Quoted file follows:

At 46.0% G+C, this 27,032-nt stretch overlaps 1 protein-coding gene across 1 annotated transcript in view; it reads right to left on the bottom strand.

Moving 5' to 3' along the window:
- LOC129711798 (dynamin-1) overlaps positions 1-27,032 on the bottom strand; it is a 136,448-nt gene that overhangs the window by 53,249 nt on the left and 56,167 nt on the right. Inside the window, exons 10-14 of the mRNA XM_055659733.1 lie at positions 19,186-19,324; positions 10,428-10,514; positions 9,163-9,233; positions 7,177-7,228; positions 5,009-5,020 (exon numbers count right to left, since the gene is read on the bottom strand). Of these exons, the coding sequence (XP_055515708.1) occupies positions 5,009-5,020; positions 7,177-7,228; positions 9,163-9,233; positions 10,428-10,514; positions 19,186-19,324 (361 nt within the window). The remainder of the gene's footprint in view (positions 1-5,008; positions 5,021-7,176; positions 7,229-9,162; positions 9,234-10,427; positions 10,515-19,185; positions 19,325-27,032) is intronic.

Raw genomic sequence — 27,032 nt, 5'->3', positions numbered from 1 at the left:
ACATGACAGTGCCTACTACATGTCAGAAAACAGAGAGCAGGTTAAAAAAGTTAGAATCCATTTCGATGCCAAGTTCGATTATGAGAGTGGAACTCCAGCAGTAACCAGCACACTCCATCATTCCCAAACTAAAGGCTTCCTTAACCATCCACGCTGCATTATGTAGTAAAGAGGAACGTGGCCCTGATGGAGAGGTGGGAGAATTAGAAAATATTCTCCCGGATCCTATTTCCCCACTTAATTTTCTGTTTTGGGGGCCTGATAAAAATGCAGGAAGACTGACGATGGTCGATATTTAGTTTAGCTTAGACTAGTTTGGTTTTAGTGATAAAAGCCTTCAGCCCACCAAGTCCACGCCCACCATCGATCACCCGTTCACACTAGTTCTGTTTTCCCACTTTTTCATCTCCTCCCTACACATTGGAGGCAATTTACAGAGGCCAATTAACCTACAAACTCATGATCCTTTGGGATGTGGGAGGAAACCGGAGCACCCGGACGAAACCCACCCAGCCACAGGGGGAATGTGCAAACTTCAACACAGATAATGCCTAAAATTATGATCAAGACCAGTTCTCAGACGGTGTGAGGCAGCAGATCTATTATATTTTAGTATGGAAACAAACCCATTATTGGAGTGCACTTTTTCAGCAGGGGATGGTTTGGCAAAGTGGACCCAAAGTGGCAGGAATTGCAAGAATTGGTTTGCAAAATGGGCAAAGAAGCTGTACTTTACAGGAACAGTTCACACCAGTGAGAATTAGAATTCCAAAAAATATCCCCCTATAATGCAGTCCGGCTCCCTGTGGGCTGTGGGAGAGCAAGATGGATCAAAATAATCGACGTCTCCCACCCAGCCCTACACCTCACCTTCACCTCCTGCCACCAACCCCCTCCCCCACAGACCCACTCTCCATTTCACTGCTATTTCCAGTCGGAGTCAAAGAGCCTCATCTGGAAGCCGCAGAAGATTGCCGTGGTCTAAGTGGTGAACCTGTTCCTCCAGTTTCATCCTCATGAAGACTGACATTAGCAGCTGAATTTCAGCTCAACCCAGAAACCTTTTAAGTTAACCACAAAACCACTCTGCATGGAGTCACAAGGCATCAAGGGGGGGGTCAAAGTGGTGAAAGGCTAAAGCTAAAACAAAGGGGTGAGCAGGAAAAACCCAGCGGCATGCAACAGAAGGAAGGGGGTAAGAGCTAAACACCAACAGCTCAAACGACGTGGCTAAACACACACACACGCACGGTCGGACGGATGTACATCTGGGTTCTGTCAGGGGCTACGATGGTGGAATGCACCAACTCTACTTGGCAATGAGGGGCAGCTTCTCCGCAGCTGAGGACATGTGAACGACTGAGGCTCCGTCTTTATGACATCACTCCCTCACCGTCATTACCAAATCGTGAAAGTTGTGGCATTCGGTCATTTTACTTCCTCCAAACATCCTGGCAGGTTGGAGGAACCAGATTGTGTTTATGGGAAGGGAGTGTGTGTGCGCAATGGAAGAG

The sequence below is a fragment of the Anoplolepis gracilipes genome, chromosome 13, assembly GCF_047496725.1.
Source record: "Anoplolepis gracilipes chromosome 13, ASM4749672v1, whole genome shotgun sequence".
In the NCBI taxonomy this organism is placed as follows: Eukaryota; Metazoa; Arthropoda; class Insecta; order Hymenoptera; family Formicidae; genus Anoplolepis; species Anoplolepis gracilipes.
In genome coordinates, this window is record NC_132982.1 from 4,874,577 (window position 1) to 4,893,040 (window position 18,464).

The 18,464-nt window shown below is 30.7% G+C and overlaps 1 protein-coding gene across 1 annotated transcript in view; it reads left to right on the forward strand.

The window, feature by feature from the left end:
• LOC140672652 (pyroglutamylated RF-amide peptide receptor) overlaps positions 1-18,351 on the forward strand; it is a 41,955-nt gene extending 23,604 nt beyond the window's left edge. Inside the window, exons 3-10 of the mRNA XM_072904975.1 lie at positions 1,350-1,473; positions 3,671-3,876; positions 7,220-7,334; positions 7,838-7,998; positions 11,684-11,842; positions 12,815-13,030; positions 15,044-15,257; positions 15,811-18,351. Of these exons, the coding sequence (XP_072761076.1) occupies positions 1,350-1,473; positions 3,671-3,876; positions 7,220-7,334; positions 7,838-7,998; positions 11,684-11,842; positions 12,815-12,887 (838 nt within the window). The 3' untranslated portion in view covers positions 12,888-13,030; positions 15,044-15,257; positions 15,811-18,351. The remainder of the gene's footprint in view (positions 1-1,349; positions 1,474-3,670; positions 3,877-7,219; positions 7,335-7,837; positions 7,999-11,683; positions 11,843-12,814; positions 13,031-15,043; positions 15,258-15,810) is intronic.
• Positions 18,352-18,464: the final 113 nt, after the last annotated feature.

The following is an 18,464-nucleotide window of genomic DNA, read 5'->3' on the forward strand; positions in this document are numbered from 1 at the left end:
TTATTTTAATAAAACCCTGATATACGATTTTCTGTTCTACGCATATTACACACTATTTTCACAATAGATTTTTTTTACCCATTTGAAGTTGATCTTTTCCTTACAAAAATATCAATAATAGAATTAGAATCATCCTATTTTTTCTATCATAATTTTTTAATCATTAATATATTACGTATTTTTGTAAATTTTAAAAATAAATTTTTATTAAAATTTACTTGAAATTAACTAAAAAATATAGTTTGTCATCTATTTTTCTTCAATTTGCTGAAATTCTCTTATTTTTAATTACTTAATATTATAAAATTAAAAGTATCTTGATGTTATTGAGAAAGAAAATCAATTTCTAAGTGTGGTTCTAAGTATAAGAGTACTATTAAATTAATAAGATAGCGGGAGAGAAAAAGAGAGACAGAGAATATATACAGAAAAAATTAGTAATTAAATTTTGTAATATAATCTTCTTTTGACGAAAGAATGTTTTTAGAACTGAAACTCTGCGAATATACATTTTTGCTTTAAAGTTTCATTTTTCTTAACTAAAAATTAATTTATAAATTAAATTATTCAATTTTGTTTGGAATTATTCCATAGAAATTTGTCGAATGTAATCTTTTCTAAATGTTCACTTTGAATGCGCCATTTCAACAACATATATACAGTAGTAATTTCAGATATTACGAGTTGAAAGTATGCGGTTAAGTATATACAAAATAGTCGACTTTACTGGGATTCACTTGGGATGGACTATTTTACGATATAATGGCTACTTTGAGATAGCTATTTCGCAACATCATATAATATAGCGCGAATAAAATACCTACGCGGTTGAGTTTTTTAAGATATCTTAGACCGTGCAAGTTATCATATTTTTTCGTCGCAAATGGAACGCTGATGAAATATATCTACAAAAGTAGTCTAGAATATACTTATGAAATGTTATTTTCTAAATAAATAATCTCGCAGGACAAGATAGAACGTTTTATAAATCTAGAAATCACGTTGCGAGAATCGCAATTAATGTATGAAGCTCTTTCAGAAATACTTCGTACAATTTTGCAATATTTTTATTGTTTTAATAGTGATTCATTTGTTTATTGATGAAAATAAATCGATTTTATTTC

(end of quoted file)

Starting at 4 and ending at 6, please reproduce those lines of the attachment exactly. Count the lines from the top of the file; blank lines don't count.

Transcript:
Raw genomic sequence — 27,032 nt, 5'->3', positions numbered from 1 at the left:
ACATGACAGTGCCTACTACATGTCAGAAAACAGAGAGCAGGTTAAAAAAGTTAGAATCCATTTCGATGCCAAGTTCGATTATGAGAGTGGAACTCCAGCAGTAACCAGCACACTCCATCATTCCCAAACTAAAGGCTTCCTTAACCATCCACGCTGCATTATGTAGTAAAGAGGAACGTGGCCCTGATGGAGAGGTGGGAGAATTAGAAAATATTCTCCCGGATCCTATTTCCCCACTTAATTTTCTGTTTTGGGGGCCTGATAAAAATGCAGGAAGACTGACGATGGTCGATATTTAGTTTAGCTTAGACTAGTTTGGTTTTAGTGATAAAAGCCTTCAGCCCACCAAGTCCACGCCCACCATCGATCACCCGTTCACACTAGTTCTGTTTTCCCACTTTTTCATCTCCTCCCTACACATTGGAGGCAATTTACAGAGGCCAATTAACCTACAAACTCATGATCCTTTGGGATGTGGGAGGAAACCGGAGCACCCGGACGAAACCCACCCAGCCACAGGGGGAATGTGCAAACTTCAACACAGATAATGCCTAAAATTATGATCAAGACCAGTTCTCAGACGGTGTGAGGCAGCAGATCTATTATATTTTAGTATGGAAACAAACCCATTATTGGAGTGCACTTTTTCAGCAGGGGATGGTTTGGCAAAGTGGACCCAAAGTGGCAGGAATTGCAAGAATTGGTTTGCAAAATGGGCAAAGAAGCTGTACTTTACAGGAACAGTTCACACCAGTGAGAATTAGAATTCCAAAAAATATCCCCCTATAATGCAGTCCGGCTCCCTGTGGGCTGTGGGAGAGCAAGATGGATCAAAATAATCGACGTCTCCCACCCAGCCCTACACCTCACCTTCACCTCCTGCCACCAACCCCCTCCCCCACAGACCCACTCTCCATTTCACTGCTATTTCCAGTCGGAGTCAAAGAGCCTCATCTGGAAGCCGCAGAAGATTGCCGTGGTCTAAGTGGTGAACCTGTTCCTCCAGTTTCATCCTCATGAAGACTGACATTAGCAGCTGAATTTCAGCTCAACCCAGAAACCTTTTAAGTTAACCACAAAACCACTCTGCATGGAGTCACAAGGCATCAAGGGGGGGGTCAAAGTGGTGAAAGGCTAAAGCTAAAACAAAGGGGTGAGCAGGAAAAACCCAGCGGCATGCAACAGAAGGAAGGGGGTAAGAGCTAAACACCAACAGCTCAAACGACGTGGCTAAACACACACACACGCACGGTCGGACGGATGTACATCTGGGTTCTGTCAGGGGCTACGATGGTGGAATGCACCAACTCTACTTGGCAATGAGGGGCAGCTTCTCCGCAGCTGAGGACATGTGAACGACTGAGGCTCCGTCTTTATGACATCACTCCCTCACCGTCATTACCAAATCGTGAAAGTTGTGGCATTCGGTCATTTTACTTCCTCCAAACATCCTGGCAGGTTGGAGGAACCAGATTGTGTTTATGGGAAGGGAGTGTGTGTGCGCAATGGAAGAG

The sequence below is a fragment of the Anoplolepis gracilipes genome, chromosome 13, assembly GCF_047496725.1.